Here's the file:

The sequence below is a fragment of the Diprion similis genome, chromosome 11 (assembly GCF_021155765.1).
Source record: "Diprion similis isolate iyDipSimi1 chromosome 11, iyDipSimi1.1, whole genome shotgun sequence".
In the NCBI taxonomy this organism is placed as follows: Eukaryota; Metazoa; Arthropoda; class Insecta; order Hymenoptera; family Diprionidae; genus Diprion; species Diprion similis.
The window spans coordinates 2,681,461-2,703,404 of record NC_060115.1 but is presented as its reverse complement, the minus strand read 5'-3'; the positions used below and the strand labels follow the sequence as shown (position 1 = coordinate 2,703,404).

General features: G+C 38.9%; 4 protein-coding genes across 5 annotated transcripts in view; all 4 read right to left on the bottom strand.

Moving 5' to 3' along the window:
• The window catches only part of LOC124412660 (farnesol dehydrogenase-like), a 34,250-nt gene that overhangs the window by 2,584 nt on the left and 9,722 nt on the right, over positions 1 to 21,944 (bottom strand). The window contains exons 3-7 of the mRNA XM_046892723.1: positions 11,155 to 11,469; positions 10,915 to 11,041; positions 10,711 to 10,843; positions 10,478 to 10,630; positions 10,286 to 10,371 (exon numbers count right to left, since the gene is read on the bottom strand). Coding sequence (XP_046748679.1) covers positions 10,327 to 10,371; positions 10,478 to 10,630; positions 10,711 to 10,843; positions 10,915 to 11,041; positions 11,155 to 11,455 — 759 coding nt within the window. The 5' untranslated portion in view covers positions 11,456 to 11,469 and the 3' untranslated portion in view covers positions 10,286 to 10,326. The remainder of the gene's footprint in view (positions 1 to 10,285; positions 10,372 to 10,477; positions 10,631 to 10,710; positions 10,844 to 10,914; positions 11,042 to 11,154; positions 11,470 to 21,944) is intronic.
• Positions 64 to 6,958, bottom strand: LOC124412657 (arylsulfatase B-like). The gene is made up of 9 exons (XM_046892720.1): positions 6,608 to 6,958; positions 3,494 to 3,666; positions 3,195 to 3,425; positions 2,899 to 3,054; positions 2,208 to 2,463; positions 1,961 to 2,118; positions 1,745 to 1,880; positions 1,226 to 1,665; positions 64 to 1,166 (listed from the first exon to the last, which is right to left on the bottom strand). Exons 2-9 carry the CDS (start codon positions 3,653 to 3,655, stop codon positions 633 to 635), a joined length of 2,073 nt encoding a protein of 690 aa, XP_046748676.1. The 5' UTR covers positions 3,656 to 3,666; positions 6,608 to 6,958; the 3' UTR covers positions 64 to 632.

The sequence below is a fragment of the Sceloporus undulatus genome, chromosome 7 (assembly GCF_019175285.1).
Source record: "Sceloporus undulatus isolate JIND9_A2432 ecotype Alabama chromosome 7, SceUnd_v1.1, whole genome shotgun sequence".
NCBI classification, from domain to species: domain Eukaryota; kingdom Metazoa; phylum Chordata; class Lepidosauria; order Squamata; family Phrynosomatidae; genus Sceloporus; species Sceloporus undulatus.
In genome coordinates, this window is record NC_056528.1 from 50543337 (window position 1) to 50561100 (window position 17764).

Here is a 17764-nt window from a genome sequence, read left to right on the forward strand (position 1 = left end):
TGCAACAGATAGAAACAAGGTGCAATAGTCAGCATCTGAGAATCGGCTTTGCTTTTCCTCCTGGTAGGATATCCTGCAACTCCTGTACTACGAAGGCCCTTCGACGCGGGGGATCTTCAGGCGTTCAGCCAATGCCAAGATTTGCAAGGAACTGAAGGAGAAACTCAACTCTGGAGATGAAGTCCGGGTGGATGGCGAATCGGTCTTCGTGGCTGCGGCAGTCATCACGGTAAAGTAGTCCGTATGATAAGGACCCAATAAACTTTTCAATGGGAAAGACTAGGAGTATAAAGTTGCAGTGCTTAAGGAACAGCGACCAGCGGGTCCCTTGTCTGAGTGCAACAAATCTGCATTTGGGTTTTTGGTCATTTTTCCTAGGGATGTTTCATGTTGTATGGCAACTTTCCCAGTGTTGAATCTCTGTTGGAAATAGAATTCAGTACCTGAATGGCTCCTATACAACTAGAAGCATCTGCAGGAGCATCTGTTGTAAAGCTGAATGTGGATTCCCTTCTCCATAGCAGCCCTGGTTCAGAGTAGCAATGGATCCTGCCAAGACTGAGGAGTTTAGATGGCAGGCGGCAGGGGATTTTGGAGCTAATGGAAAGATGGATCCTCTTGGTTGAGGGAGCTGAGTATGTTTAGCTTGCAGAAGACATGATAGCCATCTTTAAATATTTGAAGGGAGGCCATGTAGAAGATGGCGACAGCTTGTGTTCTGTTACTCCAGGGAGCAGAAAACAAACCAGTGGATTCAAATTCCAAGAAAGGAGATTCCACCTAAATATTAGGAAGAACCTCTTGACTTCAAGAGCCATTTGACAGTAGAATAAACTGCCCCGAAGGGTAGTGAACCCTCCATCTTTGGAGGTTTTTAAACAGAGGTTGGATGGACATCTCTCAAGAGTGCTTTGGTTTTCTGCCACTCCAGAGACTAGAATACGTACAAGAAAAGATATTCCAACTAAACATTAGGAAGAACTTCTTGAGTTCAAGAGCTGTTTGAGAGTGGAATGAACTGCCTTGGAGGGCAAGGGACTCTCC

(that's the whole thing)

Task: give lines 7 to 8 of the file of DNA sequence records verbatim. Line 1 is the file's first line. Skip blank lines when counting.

• The window catches only part of LOC124412660 (farnesol dehydrogenase-like), a 34,250-nt gene that overhangs the window by 2,584 nt on the left and 9,722 nt on the right, over positions 1 to 21,944 (bottom strand). The window contains exons 3-7 of the mRNA XM_046892723.1: positions 11,155 to 11,469; positions 10,915 to 11,041; positions 10,711 to 10,843; positions 10,478 to 10,630; positions 10,286 to 10,371 (exon numbers count right to left, since the gene is read on the bottom strand). Coding sequence (XP_046748679.1) covers positions 10,327 to 10,371; positions 10,478 to 10,630; positions 10,711 to 10,843; positions 10,915 to 11,041; positions 11,155 to 11,455 — 759 coding nt within the window. The 5' untranslated portion in view covers positions 11,456 to 11,469 and the 3' untranslated portion in view covers positions 10,286 to 10,326. The remainder of the gene's footprint in view (positions 1 to 10,285; positions 10,372 to 10,477; positions 10,631 to 10,710; positions 10,844 to 10,914; positions 11,042 to 11,154; positions 11,470 to 21,944) is intronic.
• Positions 64 to 6,958, bottom strand: LOC124412657 (arylsulfatase B-like). The gene is made up of 9 exons (XM_046892720.1): positions 6,608 to 6,958; positions 3,494 to 3,666; positions 3,195 to 3,425; positions 2,899 to 3,054; positions 2,208 to 2,463; positions 1,961 to 2,118; positions 1,745 to 1,880; positions 1,226 to 1,665; positions 64 to 1,166 (listed from the first exon to the last, which is right to left on the bottom strand). Exons 2-9 carry the CDS (start codon positions 3,653 to 3,655, stop codon positions 633 to 635), a joined length of 2,073 nt encoding a protein of 690 aa, XP_046748676.1. The 5' UTR covers positions 3,656 to 3,666; positions 6,608 to 6,958; the 3' UTR covers positions 64 to 632.